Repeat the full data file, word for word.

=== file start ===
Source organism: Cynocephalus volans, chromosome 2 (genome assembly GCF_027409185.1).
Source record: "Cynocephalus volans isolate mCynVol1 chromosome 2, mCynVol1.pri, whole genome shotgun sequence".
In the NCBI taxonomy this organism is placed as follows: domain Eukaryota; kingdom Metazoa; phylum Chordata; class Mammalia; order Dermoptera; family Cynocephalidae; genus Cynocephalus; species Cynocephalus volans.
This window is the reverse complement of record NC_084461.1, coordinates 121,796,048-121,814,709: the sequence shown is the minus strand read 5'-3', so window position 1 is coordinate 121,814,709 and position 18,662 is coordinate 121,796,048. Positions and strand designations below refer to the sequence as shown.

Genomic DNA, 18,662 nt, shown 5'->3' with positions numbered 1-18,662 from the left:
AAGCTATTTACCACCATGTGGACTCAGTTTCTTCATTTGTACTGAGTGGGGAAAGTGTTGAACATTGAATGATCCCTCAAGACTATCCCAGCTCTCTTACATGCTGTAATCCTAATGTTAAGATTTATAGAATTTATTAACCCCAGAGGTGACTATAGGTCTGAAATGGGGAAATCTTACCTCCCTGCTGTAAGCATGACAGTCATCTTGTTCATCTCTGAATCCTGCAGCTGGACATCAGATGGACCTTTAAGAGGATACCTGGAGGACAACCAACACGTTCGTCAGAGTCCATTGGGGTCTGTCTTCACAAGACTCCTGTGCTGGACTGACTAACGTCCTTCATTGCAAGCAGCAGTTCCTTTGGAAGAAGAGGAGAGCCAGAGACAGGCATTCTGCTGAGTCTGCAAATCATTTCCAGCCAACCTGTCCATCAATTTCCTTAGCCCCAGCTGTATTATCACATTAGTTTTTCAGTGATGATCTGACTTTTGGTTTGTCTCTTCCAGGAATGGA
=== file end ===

Source organism: Cynocephalus volans, chromosome 2 (genome assembly GCF_027409185.1).
Source record: "Cynocephalus volans isolate mCynVol1 chromosome 2, mCynVol1.pri, whole genome shotgun sequence".
In the NCBI taxonomy this organism is placed as follows: domain Eukaryota; kingdom Metazoa; phylum Chordata; class Mammalia; order Dermoptera; family Cynocephalidae; genus Cynocephalus; species Cynocephalus volans.
This window is the reverse complement of record NC_084461.1, coordinates 121,796,048-121,814,709: the sequence shown is the minus strand read 5'-3', so window position 1 is coordinate 121,814,709 and position 18,662 is coordinate 121,796,048. Positions and strand designations below refer to the sequence as shown.

Genomic DNA, 18,662 nt, shown 5'->3' with positions numbered 1-18,662 from the left:
AAGCTATTTACCACCATGTGGACTCAGTTTCTTCATTTGTACTGAGTGGGGAAAGTGTTGAACATTGAATGATCCCTCAAGACTATCCCAGCTCTCTTACATGCTGTAATCCTAATGTTAAGATTTATAGAATTTATTAACCCCAGAGGTGACTATAGGTCTGAAATGGGGAAATCTTACCTCCCTGCTGTAAGCATGACAGTCATCTTGTTCATCTCTGAATCCTGCAGCTGGACATCAGATGGACCTTTAAGAGGATACCTGGAGGACAACCAACACGTTCGTCAGAGTCCATTGGGGTCTGTCTTCACAAGACTCCTGTGCTGGACTGACTAACGTCCTTCATTGCAAGCAGCAGTTCCTTTGGAAGAAGAGGAGAGCCAGAGACAGGCATTCTGCTGAGTCTGCAAATCATTTCCAGCCAACCTGTCCATCAATTTCCTTAGCCCCAGCTGTATTATCACATTAGTTTTTCAGTGATGATCTGACTTTTGGTTTGTCTCTTCCAGGAATGGA